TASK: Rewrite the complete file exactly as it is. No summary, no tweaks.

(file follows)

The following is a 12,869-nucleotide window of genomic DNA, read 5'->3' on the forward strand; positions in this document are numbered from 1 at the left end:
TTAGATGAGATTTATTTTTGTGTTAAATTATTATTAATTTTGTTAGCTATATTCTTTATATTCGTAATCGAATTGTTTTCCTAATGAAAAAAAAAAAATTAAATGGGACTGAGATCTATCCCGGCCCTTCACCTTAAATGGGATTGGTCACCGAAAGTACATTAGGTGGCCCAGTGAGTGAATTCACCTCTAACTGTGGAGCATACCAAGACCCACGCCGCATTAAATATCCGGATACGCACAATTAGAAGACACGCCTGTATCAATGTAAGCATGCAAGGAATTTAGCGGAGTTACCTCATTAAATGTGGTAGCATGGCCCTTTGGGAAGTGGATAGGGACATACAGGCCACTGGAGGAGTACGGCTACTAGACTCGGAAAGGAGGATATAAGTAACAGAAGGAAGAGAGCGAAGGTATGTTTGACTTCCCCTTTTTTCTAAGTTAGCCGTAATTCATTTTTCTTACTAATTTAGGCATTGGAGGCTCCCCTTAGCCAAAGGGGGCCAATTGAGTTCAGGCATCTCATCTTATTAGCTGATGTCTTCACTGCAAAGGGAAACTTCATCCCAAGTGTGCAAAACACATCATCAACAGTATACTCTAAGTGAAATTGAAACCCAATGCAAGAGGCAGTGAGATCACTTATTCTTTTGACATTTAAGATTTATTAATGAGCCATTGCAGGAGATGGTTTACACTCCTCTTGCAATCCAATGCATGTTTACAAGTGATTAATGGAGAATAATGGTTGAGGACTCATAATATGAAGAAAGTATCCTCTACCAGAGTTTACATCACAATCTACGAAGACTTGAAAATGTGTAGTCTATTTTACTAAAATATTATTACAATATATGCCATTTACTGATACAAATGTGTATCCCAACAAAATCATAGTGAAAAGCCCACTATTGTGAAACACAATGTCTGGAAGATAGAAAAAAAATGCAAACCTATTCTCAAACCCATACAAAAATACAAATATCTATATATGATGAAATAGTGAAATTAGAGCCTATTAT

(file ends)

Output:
The following is a 12,869-nucleotide window of genomic DNA, read 5'->3' on the forward strand; positions in this document are numbered from 1 at the left end:
TTAGATGAGATTTATTTTTGTGTTAAATTATTATTAATTTTGTTAGCTATATTCTTTATATTCGTAATCGAATTGTTTTCCTAATGAAAAAAAAAAAATTAAATGGGACTGAGATCTATCCCGGCCCTTCACCTTAAATGGGATTGGTCACCGAAAGTACATTAGGTGGCCCAGTGAGTGAATTCACCTCTAACTGTGGAGCATACCAAGACCCACGCCGCATTAAATATCCGGATACGCACAATTAGAAGACACGCCTGTATCAATGTAAGCATGCAAGGAATTTAGCGGAGTTACCTCATTAAATGTGGTAGCATGGCCCTTTGGGAAGTGGATAGGGACATACAGGCCACTGGAGGAGTACGGCTACTAGACTCGGAAAGGAGGATATAAGTAACAGAAGGAAGAGAGCGAAGGTATGTTTGACTTCCCCTTTTTTCTAAGTTAGCCGTAATTCATTTTTCTTACTAATTTAGGCATTGGAGGCTCCCCTTAGCCAAAGGGGGCCAATTGAGTTCAGGCATCTCATCTTATTAGCTGATGTCTTCACTGCAAAGGGAAACTTCATCCCAAGTGTGCAAAACACATCATCAACAGTATACTCTAAGTGAAATTGAAACCCAATGCAAGAGGCAGTGAGATCACTTATTCTTTTGACATTTAAGATTTATTAATGAGCCATTGCAGGAGATGGTTTACACTCCTCTTGCAATCCAATGCATGTTTACAAGTGATTAATGGAGAATAATGGTTGAGGACTCATAATATGAAGAAAGTATCCTCTACCAGAGTTTACATCACAATCTACGAAGACTTGAAAATGTGTAGTCTATTTTACTAAAATATTATTACAATATATGCCATTTACTGATACAAATGTGTATCCCAACAAAATCATAGTGAAAAGCCCACTATTGTGAAACACAATGTCTGGAAGATAGAAAAAAAATGCAAACCTATTCTCAAACCCATACAAAAATACAAATATCTATATATGATGAAATAGTGAAATTAGAGCCTATTAT